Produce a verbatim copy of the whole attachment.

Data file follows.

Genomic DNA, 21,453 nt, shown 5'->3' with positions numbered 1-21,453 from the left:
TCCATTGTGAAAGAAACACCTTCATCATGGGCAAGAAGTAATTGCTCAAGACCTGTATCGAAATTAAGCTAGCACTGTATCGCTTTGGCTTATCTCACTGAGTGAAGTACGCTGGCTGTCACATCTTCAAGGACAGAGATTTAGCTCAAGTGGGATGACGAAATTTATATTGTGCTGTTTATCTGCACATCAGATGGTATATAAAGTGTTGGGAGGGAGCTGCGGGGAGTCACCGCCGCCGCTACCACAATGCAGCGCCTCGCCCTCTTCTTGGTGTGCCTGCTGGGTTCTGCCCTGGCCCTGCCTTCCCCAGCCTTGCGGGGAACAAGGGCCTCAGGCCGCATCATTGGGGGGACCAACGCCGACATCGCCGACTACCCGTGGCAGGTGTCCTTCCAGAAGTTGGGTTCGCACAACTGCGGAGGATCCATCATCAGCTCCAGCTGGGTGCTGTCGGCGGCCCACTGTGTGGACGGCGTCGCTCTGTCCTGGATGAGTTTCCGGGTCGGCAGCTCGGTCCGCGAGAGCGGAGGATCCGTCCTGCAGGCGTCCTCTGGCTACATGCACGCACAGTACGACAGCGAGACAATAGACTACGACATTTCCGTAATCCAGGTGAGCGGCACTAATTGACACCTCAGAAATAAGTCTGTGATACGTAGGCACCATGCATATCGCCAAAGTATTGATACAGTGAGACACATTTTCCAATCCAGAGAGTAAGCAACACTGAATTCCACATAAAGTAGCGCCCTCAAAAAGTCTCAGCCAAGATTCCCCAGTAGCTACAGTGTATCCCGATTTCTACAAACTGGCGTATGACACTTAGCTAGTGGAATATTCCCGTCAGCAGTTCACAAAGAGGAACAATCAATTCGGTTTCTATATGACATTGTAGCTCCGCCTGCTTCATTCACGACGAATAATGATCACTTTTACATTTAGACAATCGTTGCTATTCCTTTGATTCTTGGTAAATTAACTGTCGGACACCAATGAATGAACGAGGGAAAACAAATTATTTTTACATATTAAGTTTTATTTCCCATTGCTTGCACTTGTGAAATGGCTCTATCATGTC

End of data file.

Genomic DNA, 21,453 nt, shown 5'->3' with positions numbered 1-21,453 from the left:
TCCATTGTGAAAGAAACACCTTCATCATGGGCAAGAAGTAATTGCTCAAGACCTGTATCGAAATTAAGCTAGCACTGTATCGCTTTGGCTTATCTCACTGAGTGAAGTACGCTGGCTGTCACATCTTCAAGGACAGAGATTTAGCTCAAGTGGGATGACGAAATTTATATTGTGCTGTTTATCTGCACATCAGATGGTATATAAAGTGTTGGGAGGGAGCTGCGGGGAGTCACCGCCGCCGCTACCACAATGCAGCGCCTCGCCCTCTTCTTGGTGTGCCTGCTGGGTTCTGCCCTGGCCCTGCCTTCCCCAGCCTTGCGGGGAACAAGGGCCTCAGGCCGCATCATTGGGGGGACCAACGCCGACATCGCCGACTACCCGTGGCAGGTGTCCTTCCAGAAGTTGGGTTCGCACAACTGCGGAGGATCCATCATCAGCTCCAGCTGGGTGCTGTCGGCGGCCCACTGTGTGGACGGCGTCGCTCTGTCCTGGATGAGTTTCCGGGTCGGCAGCTCGGTCCGCGAGAGCGGAGGATCCGTCCTGCAGGCGTCCTCTGGCTACATGCACGCACAGTACGACAGCGAGACAATAGACTACGACATTTCCGTAATCCAGGTGAGCGGCACTAATTGACACCTCAGAAATAAGTCTGTGATACGTAGGCACCATGCATATCGCCAAAGTATTGATACAGTGAGACACATTTTCCAATCCAGAGAGTAAGCAACACTGAATTCCACATAAAGTAGCGCCCTCAAAAAGTCTCAGCCAAGATTCCCCAGTAGCTACAGTGTATCCCGATTTCTACAAACTGGCGTATGACACTTAGCTAGTGGAATATTCCCGTCAGCAGTTCACAAAGAGGAACAATCAATTCGGTTTCTATATGACATTGTAGCTCCGCCTGCTTCATTCACGACGAATAATGATCACTTTTACATTTAGACAATCGTTGCTATTCCTTTGATTCTTGGTAAATTAACTGTCGGACACCAATGAATGAACGAGGGAAAACAAATTATTTTTACATATTAAGTTTTATTTCCCATTGCTTGCACTTGTGAAATGGCTCTATCATGTC